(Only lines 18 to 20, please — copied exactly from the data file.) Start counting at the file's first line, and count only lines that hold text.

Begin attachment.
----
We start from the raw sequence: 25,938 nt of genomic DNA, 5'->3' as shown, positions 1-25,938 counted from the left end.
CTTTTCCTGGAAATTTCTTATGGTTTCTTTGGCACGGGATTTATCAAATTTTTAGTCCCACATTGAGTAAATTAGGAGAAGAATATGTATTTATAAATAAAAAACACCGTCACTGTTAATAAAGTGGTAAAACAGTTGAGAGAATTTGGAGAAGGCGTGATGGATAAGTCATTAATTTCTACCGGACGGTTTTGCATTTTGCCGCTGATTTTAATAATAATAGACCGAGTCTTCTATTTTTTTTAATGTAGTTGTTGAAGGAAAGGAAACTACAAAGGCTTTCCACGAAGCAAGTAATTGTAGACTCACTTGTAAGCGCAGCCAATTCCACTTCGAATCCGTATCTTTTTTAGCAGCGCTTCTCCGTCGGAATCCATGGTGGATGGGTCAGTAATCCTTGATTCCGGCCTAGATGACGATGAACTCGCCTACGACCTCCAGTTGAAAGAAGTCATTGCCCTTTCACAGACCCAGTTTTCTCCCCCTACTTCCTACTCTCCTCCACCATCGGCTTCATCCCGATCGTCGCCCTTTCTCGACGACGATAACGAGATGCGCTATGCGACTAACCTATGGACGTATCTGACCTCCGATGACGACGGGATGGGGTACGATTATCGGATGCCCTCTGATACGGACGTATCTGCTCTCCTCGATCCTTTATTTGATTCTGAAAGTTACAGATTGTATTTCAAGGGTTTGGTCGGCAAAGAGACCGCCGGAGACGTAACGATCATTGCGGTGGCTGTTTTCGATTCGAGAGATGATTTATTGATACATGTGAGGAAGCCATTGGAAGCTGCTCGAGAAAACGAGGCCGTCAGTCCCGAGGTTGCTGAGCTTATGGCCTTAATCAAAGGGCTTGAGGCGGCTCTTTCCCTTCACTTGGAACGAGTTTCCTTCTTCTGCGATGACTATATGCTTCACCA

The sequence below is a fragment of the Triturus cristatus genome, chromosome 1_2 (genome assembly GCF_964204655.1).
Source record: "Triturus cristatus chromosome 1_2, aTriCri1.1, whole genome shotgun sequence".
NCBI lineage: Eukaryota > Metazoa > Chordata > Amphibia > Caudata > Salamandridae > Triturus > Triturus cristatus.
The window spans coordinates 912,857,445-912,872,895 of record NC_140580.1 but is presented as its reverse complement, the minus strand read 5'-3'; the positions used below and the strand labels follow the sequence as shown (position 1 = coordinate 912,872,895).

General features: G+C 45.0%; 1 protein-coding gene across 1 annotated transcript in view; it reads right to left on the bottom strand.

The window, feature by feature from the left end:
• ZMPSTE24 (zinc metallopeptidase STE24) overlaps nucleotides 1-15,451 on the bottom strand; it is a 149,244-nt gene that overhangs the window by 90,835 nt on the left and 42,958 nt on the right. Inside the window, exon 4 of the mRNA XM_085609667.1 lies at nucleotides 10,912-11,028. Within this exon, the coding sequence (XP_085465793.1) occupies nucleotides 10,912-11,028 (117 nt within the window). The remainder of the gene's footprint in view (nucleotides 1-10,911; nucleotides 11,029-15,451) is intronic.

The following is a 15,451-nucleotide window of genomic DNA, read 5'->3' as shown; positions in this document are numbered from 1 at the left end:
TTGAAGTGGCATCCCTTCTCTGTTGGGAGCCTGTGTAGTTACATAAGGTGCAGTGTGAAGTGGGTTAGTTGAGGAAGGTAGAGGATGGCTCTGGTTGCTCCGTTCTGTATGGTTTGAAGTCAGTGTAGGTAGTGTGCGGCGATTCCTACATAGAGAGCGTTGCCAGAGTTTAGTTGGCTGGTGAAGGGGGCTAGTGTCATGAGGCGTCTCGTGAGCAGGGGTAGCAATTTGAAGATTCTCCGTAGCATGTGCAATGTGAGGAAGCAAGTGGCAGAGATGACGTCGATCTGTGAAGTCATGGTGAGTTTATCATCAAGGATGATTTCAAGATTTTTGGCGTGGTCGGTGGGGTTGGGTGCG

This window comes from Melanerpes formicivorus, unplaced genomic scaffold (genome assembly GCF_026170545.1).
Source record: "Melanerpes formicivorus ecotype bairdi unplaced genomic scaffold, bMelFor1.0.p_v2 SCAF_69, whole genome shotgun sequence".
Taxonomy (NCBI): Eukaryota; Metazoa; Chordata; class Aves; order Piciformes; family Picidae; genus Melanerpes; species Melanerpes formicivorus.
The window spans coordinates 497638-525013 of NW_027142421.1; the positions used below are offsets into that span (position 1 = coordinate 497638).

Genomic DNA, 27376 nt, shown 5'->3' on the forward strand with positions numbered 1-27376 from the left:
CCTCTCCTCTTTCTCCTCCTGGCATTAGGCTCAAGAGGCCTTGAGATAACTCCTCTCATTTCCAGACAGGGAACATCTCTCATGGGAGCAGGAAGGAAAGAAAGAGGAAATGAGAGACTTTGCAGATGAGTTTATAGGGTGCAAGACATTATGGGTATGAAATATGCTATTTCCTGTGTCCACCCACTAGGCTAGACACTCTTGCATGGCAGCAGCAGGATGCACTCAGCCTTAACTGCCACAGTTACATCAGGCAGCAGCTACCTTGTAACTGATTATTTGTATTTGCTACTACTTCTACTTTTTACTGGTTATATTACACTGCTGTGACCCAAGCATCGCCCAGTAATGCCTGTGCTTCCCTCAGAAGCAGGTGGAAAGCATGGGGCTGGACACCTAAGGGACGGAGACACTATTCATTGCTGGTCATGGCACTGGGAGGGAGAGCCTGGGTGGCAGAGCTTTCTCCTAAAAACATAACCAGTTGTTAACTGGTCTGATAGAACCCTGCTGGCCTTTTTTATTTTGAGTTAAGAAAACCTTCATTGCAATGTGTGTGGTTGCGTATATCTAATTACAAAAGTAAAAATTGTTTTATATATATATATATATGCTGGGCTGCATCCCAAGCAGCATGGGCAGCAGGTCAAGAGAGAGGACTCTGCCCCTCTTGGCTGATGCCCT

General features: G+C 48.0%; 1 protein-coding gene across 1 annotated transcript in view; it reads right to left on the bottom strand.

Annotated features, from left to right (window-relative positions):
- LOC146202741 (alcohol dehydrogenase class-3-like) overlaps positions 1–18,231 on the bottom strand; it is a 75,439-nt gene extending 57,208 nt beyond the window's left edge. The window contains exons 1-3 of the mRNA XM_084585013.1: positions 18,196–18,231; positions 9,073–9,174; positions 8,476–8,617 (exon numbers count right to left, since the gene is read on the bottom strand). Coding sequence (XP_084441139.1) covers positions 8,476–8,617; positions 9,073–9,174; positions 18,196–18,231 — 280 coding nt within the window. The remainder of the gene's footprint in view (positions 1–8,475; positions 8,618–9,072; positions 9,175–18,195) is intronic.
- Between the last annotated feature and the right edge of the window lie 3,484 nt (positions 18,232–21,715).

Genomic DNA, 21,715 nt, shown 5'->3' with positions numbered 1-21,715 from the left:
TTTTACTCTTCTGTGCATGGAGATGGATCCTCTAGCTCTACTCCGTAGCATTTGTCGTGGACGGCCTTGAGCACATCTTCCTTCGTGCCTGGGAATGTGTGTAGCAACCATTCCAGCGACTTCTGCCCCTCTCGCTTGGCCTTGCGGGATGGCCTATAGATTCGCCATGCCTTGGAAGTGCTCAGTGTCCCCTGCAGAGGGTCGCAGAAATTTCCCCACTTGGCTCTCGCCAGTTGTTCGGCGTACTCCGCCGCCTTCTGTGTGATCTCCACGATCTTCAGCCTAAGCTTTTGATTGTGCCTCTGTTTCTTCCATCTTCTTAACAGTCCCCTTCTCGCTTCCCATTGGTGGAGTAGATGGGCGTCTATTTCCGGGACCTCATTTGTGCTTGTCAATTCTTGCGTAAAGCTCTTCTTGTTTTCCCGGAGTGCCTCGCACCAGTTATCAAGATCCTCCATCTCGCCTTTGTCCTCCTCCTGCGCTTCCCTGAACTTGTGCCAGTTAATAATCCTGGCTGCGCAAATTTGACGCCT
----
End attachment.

General features: G+C 48.0%; 1 protein-coding gene across 1 annotated transcript in view; it reads right to left on the bottom strand.

Annotated features, from left to right (window-relative positions):
- LOC146202741 (alcohol dehydrogenase class-3-like) overlaps positions 1–18,231 on the bottom strand; it is a 75,439-nt gene extending 57,208 nt beyond the window's left edge. The window contains exons 1-3 of the mRNA XM_084585013.1: positions 18,196–18,231; positions 9,073–9,174; positions 8,476–8,617 (exon numbers count right to left, since the gene is read on the bottom strand). Coding sequence (XP_084441139.1) covers positions 8,476–8,617; positions 9,073–9,174; positions 18,196–18,231 — 280 coding nt within the window. The remainder of the gene's footprint in view (positions 1–8,475; positions 8,618–9,072; positions 9,175–18,195) is intronic.